I’m starting to get used to the texture and hardness. I actually like it and like the strength of the vibe when I’m using it through my clothes, the barrier makes it not seem so hard and yet it’s still able to convey strong enough vibes right through to where they’re needed. I was thinking it could be fun for when you want to tease your partner right through her clothes. Did I mention these toys are waterproof?

All in all it definitely did the trick but when I really start to get into it, either with the vibe or the little keychain, the soft petal ring pops right off the vibrator. I either hafta kinda hold it on, or stop and put it back on, if I wanna keep playing with that part. So that’s a bummer.

The keychain has been a godsend. I’m on a trip right now and brought it with me and wasn’t concerned about security seeing it, It just looks like a toy. I ended up having cramps and everyone knows an orgasm is the best thing for cramps so I put it to use, you know, for medicinal purposes.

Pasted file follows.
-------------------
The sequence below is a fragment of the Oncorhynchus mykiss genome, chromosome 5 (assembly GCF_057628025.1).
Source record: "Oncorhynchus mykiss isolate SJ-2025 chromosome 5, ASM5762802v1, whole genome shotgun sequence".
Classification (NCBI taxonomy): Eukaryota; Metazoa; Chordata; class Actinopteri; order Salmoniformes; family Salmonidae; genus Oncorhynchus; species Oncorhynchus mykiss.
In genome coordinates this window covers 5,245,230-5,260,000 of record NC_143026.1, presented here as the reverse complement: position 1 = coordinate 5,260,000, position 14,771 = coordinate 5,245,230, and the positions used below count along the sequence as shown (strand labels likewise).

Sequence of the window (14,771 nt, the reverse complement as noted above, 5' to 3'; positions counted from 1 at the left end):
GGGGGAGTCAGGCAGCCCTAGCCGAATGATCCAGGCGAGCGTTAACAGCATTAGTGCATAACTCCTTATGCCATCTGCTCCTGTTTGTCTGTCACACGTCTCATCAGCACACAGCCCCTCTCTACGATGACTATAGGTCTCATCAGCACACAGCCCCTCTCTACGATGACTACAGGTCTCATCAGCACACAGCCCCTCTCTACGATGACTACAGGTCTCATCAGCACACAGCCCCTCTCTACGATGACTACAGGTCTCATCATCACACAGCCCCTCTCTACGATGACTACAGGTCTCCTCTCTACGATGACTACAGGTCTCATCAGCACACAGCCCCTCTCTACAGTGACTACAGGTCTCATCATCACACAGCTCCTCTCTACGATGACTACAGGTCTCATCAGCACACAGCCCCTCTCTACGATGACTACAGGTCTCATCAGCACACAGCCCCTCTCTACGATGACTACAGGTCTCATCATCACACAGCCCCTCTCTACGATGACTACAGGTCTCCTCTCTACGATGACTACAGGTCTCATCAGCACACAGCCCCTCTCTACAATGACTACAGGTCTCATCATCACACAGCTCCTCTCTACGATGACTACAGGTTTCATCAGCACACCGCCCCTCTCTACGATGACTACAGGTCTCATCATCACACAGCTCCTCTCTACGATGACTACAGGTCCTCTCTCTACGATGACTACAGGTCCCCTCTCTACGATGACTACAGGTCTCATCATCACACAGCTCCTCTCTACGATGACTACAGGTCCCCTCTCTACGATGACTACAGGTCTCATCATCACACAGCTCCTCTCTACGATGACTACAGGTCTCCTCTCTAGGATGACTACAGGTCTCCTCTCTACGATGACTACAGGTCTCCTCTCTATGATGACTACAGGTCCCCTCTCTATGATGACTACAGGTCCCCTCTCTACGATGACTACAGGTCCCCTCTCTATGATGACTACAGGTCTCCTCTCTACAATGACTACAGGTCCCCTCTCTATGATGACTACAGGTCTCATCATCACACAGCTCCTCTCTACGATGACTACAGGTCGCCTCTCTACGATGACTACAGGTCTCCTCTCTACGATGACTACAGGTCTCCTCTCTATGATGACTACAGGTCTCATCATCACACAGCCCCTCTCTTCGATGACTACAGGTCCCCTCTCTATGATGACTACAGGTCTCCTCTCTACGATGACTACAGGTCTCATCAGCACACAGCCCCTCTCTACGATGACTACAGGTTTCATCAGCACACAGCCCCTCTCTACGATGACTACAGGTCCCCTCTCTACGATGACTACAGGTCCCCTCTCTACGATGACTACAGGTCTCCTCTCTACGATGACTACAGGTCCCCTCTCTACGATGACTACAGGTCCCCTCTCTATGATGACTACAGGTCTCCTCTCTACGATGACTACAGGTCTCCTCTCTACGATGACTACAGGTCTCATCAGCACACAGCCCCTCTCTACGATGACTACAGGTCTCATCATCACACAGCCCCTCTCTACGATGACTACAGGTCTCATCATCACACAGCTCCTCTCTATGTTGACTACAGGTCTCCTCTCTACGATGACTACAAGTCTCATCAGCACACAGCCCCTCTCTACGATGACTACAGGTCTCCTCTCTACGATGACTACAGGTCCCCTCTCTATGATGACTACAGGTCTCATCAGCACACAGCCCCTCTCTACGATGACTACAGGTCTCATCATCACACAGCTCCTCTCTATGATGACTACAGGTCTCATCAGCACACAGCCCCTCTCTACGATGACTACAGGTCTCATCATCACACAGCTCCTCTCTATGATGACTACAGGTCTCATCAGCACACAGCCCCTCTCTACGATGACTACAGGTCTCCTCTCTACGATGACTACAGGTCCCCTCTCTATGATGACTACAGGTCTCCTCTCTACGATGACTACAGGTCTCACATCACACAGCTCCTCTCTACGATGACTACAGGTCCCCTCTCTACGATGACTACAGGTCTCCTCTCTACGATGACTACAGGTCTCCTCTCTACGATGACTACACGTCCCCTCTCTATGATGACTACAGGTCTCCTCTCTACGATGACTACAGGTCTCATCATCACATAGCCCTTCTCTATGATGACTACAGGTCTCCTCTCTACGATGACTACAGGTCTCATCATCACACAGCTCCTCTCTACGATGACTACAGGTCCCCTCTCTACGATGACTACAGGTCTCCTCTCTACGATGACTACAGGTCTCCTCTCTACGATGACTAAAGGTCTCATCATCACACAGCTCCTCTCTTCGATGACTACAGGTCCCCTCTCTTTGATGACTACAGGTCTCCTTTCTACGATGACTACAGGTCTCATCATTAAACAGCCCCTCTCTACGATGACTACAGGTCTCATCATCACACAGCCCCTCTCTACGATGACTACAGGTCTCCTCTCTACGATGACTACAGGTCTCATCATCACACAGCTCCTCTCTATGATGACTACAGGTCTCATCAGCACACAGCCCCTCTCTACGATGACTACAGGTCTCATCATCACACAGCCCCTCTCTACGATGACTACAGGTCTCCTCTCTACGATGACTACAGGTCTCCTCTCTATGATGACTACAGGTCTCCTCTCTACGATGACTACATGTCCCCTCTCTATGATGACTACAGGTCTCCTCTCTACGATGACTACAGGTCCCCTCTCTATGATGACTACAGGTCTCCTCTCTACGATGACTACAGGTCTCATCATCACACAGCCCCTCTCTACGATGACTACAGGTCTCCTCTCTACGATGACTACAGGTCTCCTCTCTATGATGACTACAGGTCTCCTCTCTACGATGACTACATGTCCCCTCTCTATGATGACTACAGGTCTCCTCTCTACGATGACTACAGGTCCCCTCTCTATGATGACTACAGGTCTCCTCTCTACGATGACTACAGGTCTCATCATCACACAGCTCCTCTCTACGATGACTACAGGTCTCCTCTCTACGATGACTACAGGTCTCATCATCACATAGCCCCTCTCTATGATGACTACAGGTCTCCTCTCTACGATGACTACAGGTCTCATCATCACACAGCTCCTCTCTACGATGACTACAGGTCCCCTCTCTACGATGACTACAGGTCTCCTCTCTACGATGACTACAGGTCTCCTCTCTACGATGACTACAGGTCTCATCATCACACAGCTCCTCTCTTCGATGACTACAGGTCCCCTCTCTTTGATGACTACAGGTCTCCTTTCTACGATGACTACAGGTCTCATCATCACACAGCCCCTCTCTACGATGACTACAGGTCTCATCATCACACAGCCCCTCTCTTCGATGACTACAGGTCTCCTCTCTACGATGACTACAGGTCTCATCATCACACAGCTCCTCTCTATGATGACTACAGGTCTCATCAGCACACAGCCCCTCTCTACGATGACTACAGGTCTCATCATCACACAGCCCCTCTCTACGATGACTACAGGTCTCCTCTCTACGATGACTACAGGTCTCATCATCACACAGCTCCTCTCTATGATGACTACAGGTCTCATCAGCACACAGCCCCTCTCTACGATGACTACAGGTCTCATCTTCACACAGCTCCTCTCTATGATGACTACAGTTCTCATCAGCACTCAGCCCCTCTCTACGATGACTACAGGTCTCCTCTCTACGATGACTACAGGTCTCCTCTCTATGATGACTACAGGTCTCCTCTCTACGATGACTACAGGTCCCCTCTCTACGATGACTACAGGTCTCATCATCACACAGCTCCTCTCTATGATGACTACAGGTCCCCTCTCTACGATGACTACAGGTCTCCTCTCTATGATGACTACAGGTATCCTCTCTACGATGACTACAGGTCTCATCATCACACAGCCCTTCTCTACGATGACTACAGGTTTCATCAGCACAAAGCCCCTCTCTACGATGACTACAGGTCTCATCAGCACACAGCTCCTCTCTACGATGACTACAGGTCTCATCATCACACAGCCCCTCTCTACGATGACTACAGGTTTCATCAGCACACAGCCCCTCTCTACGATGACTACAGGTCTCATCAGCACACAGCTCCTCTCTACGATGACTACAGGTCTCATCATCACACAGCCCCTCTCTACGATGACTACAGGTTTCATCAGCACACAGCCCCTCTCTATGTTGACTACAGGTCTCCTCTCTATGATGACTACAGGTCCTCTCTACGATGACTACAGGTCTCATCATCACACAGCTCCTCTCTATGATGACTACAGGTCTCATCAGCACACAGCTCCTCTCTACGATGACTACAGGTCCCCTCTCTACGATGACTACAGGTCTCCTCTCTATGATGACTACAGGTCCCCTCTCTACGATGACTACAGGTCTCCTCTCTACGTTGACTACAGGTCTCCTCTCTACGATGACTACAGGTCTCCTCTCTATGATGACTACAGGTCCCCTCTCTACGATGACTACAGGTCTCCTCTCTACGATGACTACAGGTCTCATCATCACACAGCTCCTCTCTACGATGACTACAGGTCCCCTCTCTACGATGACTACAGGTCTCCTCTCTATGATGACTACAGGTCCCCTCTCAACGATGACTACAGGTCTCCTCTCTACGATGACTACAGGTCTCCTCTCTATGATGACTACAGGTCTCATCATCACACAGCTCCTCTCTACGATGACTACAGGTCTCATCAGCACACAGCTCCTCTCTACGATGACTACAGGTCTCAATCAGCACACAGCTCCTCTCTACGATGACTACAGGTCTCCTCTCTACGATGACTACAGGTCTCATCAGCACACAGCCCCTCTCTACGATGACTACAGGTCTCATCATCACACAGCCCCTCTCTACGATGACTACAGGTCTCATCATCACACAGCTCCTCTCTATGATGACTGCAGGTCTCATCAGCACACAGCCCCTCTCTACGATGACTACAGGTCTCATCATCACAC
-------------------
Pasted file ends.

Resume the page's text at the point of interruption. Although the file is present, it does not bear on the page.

FULL REVIEW HERE

ENJOY

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Trans Writer E. Parker Phillips Finds Poetry in He/r Fluid Identity

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E. Parker Phillips conveys a message of nonviolence.

By Liz Tracy

At a Yale writing workshop in 2003, one of E. Parker Phillips’ college classmates said Phillips’ erotic poem reminded them of a Calvin Klein ad. Phillips, who identifies as genderqueer and uses “s/he” and “he/r” pronouns, doesn’t remember the poem itself, only one line from the work about a lesbian sexual awakening: “Love is where we stay in bed and go shopping for hats.” The classmate was trying to humiliate Phillips. But s/he treasures the memory.